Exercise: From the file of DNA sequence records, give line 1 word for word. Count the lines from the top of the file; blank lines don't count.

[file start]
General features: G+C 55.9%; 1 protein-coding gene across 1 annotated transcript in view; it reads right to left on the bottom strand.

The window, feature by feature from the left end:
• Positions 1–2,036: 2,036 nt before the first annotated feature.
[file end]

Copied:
General features: G+C 55.9%; 1 protein-coding gene across 1 annotated transcript in view; it reads right to left on the bottom strand.